If the checking of email on phones wasn't already almost a reflex action for many, it's about to get even easier with the price of data around the globe (especially in the EU) about to drastically reduce, which is the ultimate in false economy if you've spent hundreds to escape the daily grind. Besides, isn't an overflowing inbox the ideal excuse to take it easy on your first day back?

9. Abusing stargazing apps

10 terrible tech travel mistakes to avoid

Clumsily pointing at a free iPad app doesn't make you Professor Brian Cox

We like learning about space, and our summer holiday is usually the only time of the year when we're likely to be somewhere outdoorsy with a big horizon-to-horizon view of the night sky - perhaps even somewhere dark enough to show the Milky Way in all its glory (at what other time of year does anyone actively seek out a sunset or sunrise?).

We like having someone knowledgeable to point out constellations, star clusters and planets, but that's not the same as having some berk proudly thrust a tablet in our face to "show us" where Venus is by pointing at their free Night Sky app. And on a bright LCD screen that instantly kills our night vision, too.

Those apps - which, incidentally, all get very confused anywhere near the equator - are great for solitary learning. So come back next year when you've learned enough to actually point something out in the sky. We can all use apps.

10. Back-packing with bulky noise cancelling headphones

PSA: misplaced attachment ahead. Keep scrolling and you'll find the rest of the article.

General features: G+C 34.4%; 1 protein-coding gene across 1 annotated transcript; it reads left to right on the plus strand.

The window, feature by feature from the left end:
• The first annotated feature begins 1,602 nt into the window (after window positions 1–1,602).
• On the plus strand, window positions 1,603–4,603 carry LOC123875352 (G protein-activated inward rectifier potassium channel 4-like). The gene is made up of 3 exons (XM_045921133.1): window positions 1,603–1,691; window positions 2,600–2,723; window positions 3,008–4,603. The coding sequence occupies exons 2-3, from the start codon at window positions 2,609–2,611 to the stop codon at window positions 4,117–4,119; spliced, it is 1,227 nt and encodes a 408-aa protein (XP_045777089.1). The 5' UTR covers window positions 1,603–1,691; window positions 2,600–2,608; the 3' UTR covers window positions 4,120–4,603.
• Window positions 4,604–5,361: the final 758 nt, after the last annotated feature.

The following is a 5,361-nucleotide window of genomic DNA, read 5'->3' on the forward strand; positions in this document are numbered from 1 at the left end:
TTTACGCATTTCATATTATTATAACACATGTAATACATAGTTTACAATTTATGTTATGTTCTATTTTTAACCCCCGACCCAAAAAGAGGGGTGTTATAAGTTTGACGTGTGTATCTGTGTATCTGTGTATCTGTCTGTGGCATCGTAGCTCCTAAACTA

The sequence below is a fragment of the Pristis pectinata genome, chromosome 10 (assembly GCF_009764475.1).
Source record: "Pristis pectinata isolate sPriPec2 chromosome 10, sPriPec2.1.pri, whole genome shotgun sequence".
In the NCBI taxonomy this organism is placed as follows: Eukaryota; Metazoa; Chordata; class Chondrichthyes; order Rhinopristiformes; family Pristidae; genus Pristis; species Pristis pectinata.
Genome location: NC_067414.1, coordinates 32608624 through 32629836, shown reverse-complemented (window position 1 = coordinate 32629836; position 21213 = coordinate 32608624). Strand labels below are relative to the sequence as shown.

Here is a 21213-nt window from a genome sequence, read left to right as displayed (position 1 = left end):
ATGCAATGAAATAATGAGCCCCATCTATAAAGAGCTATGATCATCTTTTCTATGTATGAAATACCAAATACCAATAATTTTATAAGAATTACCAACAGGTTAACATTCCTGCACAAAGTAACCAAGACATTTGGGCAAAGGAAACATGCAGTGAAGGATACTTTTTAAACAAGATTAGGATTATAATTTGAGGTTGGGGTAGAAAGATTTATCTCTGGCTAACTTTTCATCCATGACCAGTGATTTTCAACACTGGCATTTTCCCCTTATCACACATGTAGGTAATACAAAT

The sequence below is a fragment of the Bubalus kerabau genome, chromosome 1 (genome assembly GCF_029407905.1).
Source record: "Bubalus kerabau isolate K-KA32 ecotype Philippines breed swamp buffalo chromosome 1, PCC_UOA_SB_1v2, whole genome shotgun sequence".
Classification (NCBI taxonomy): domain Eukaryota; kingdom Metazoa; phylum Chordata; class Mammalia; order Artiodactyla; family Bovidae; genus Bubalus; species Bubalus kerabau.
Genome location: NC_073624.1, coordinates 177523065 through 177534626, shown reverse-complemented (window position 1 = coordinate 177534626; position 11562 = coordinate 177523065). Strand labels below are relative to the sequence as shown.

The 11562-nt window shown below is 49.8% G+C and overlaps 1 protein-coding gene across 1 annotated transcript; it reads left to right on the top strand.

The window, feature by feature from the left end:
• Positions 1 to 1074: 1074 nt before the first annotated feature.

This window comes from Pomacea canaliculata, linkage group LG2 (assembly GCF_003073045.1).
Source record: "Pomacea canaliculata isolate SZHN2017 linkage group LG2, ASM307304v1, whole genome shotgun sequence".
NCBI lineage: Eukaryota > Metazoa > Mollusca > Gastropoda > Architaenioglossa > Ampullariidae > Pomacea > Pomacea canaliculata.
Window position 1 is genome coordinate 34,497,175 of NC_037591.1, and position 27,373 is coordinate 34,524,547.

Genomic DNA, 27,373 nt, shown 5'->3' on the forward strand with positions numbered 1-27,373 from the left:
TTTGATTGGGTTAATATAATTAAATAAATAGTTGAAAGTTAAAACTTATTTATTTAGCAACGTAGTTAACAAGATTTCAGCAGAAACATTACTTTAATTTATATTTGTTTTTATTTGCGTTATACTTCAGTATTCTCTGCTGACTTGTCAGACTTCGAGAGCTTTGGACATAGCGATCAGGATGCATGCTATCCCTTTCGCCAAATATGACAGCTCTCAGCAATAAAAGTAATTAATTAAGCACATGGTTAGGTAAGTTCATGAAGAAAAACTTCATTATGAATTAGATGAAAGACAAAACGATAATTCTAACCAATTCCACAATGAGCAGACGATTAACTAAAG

In theory these are great; what better way to block out the din of air travel than by donning a massive pair of headphones that cleverly create a sheen of calculated silence?

Except, when the flight is complete, they're virtually useless - too big and clumsy to wear around your neck in hot climates and a pain to stow in a backpack, they're another symptom of our obsession with how awful flying is. They almost always come with massive protective cases, and most of them don't have a passive non-battery mode.

Still, it could be worse. On a recent trip we spotted a family of five - including three kids no older than 10 years old - all sporting a pair of Beats by Dr Dre. We're sure they had a lot of fun on their holiday.

Did we forget any other irritating tech habits of tourists? Seen anyone doing all of the above at once, or something even weirder? Leave your suggestions in the comments below.

Jamie Carter

Jamie is a freelance tech, travel and space journalist based in the UK. He’s been writing regularly for Techradar since it was launched in 2008 and also writes regularly for Forbes, The Telegraph, the South China Morning Post, Sky & Telescope and the Sky At Night magazine as well as other Future titles T3, Digital Camera World, All About Space and Space.com. He also edits two of his own websites, TravGear.com and WhenIsTheNextEclipse.com that reflect his obsession with travel gear and solar eclipse travel. He is the author of A Stargazing Program For Beginners (Springer, 2015),